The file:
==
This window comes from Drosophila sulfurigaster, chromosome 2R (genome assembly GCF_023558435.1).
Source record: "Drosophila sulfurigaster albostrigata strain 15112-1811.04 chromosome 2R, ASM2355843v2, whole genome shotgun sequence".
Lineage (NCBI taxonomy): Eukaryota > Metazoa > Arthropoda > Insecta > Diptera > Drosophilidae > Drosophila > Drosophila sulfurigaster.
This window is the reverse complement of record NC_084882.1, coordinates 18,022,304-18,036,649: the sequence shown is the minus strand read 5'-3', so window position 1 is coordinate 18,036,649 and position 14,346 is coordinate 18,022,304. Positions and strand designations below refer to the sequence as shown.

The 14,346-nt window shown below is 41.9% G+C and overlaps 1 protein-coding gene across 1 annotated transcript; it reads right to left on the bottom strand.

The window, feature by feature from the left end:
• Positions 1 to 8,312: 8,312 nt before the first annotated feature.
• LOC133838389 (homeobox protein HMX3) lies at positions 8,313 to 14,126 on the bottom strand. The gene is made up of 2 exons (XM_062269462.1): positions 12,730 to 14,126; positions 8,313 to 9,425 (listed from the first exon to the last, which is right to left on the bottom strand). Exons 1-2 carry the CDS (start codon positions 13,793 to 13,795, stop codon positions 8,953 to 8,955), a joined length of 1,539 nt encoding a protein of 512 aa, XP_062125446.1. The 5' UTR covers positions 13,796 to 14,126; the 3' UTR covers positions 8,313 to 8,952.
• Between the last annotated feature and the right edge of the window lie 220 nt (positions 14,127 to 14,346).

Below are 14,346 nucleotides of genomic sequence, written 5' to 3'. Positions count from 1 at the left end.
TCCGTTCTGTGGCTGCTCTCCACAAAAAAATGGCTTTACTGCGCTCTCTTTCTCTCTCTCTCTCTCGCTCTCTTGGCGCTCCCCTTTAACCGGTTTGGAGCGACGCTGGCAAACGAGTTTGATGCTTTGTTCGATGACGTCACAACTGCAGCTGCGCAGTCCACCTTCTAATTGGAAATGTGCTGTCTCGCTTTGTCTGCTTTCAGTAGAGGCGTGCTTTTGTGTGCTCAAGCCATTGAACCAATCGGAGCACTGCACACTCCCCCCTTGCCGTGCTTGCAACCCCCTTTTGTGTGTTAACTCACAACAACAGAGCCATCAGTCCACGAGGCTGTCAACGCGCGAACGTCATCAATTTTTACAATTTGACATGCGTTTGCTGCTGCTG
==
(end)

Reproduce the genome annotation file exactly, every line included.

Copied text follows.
This window comes from Drosophila sulfurigaster, chromosome 2R (genome assembly GCF_023558435.1).
Source record: "Drosophila sulfurigaster albostrigata strain 15112-1811.04 chromosome 2R, ASM2355843v2, whole genome shotgun sequence".
Lineage (NCBI taxonomy): Eukaryota > Metazoa > Arthropoda > Insecta > Diptera > Drosophilidae > Drosophila > Drosophila sulfurigaster.
This window is the reverse complement of record NC_084882.1, coordinates 18,022,304-18,036,649: the sequence shown is the minus strand read 5'-3', so window position 1 is coordinate 18,036,649 and position 14,346 is coordinate 18,022,304. Positions and strand designations below refer to the sequence as shown.

The 14,346-nt window shown below is 41.9% G+C and overlaps 1 protein-coding gene across 1 annotated transcript; it reads right to left on the bottom strand.

The window, feature by feature from the left end:
• Positions 1 to 8,312: 8,312 nt before the first annotated feature.
• LOC133838389 (homeobox protein HMX3) lies at positions 8,313 to 14,126 on the bottom strand. The gene is made up of 2 exons (XM_062269462.1): positions 12,730 to 14,126; positions 8,313 to 9,425 (listed from the first exon to the last, which is right to left on the bottom strand). Exons 1-2 carry the CDS (start codon positions 13,793 to 13,795, stop codon positions 8,953 to 8,955), a joined length of 1,539 nt encoding a protein of 512 aa, XP_062125446.1. The 5' UTR covers positions 13,796 to 14,126; the 3' UTR covers positions 8,313 to 8,952.
• Between the last annotated feature and the right edge of the window lie 220 nt (positions 14,127 to 14,346).

Below are 14,346 nucleotides of genomic sequence, written 5' to 3'. Positions count from 1 at the left end.
TCCGTTCTGTGGCTGCTCTCCACAAAAAAATGGCTTTACTGCGCTCTCTTTCTCTCTCTCTCTCTCGCTCTCTTGGCGCTCCCCTTTAACCGGTTTGGAGCGACGCTGGCAAACGAGTTTGATGCTTTGTTCGATGACGTCACAACTGCAGCTGCGCAGTCCACCTTCTAATTGGAAATGTGCTGTCTCGCTTTGTCTGCTTTCAGTAGAGGCGTGCTTTTGTGTGCTCAAGCCATTGAACCAATCGGAGCACTGCACACTCCCCCCTTGCCGTGCTTGCAACCCCCTTTTGTGTGTTAACTCACAACAACAGAGCCATCAGTCCACGAGGCTGTCAACGCGCGAACGTCATCAATTTTTACAATTTGACATGCGTTTGCTGCTGCTG